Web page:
Monday, June 04, 2007

Reading list for May 2007

Currently reading
J.K. Galbraith, The liberal hour
J.D. Salinger, Nine stories

Recently read
Nicholson Baker, The mezzanine
Alain de Botton, The architecture of happiness
Anne McCaffrey, Dragonsinger
    ditto, The dolphins of Pern
Terry Pratchett, Pyramids

It's a recurring surprise to me, how little I read when on holiday. Every time, anticipating long evenings and afternoons of nothing-to-do, I pack a half-dozen well chosen books and worry that they won't see me through to the end; every time, I carry most of them back unopened. The only books I read in Spain were Pyramids and The architecture of happiness, an investigation into the ways that architecture and design can enrich or bedevil our lives (recommended); I read three books in three days while in Lisboa, and most of the Galbraith between planes in Bilbao on the way home.

To be fair to myself, I did read a New Yorker and three TLS's as well. I have a love/hate relationship with the TLS, there is so much of such excellent quality in it, that it is in the end a frustration and an annoyance to be shown how many wonderful books there are which I shall never get around to reading.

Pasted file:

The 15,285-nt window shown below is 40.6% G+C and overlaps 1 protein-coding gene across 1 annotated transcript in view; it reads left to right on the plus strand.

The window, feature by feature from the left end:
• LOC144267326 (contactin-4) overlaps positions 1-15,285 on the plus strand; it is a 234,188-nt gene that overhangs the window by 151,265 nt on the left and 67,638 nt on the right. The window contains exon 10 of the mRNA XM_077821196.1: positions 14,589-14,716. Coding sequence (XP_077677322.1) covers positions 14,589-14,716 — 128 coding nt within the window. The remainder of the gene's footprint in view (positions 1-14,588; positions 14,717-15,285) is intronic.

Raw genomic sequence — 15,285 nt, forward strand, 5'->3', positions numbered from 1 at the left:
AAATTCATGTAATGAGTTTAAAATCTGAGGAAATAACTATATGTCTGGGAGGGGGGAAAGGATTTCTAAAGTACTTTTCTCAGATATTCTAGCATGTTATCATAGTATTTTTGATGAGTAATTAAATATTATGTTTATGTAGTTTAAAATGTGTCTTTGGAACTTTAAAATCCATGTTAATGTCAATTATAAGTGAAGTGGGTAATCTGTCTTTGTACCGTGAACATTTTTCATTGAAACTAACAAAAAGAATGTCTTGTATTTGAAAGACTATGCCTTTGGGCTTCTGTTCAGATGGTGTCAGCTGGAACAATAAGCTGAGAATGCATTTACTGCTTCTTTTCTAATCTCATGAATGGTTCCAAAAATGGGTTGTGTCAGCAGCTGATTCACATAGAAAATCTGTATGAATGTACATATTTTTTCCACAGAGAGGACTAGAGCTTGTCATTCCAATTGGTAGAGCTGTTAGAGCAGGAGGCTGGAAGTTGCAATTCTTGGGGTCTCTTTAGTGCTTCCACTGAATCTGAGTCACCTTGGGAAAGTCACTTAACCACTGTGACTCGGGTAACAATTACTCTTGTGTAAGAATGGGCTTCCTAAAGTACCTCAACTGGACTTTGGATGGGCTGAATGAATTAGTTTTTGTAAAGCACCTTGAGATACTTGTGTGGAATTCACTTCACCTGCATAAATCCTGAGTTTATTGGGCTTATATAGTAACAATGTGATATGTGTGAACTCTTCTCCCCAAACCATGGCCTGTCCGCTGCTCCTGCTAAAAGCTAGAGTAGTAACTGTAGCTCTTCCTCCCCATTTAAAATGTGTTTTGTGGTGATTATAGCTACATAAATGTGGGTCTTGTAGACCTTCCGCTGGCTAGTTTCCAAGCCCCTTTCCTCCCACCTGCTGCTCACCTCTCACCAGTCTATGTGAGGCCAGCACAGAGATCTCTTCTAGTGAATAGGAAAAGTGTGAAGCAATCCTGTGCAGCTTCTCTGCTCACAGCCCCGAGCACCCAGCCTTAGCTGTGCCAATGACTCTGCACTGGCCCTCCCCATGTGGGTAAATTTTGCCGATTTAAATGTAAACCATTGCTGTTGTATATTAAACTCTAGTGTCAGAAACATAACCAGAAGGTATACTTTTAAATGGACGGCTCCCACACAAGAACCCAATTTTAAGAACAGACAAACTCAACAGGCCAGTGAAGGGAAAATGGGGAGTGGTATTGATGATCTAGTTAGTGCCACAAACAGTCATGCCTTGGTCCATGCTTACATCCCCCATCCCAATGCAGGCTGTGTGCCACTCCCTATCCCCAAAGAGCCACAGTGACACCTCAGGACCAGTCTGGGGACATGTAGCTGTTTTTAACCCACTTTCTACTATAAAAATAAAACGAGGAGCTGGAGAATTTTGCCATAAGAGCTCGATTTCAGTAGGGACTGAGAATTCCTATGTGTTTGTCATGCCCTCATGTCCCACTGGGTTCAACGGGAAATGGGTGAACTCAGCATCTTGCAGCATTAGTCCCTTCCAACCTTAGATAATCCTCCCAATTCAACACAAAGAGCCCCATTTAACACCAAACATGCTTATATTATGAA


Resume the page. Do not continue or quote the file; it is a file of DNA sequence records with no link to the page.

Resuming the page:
Next month's list
Last month's list

Labels:

3 Comments:

Blogger JoeinVegas said...

Most issues of the New Yorker could count as a book.
Still seems like a lot of reading when you could have been wandering.

June 5, 2007 at 4:21:00 PM GMT+2  
Blogger CarpeDM said...

Heh. When I was in Lisbon, I read about 9 books. I read while Beth blogged. Since Johnny was either at school or asleep when we woke up, it worked out well. Of course, my books are usually popular fiction because I find that is much more enjoyable for me.

What's a TLS?

June 5, 2007 at 6:12:00 PM GMT+2  
Blogger Udge said...

Joe: yeah, the New Yorker is a big read. I usually have several months' backlog waiting for me.

DM: the TLS is the Time Literary Supplement, a weekly book-review sub-print of the London Times newspaper. It has the best reviews (by experts in the particular field and/or professional writers, rather than by professional critics) of the most interesting and unusual books. The typical TLS review is so good, deep, comprehensive, that one hardly needs to read the book itself afterwards.

June 5, 2007 at 6:20:00 PM GMT+2  

Post a Comment

<< Home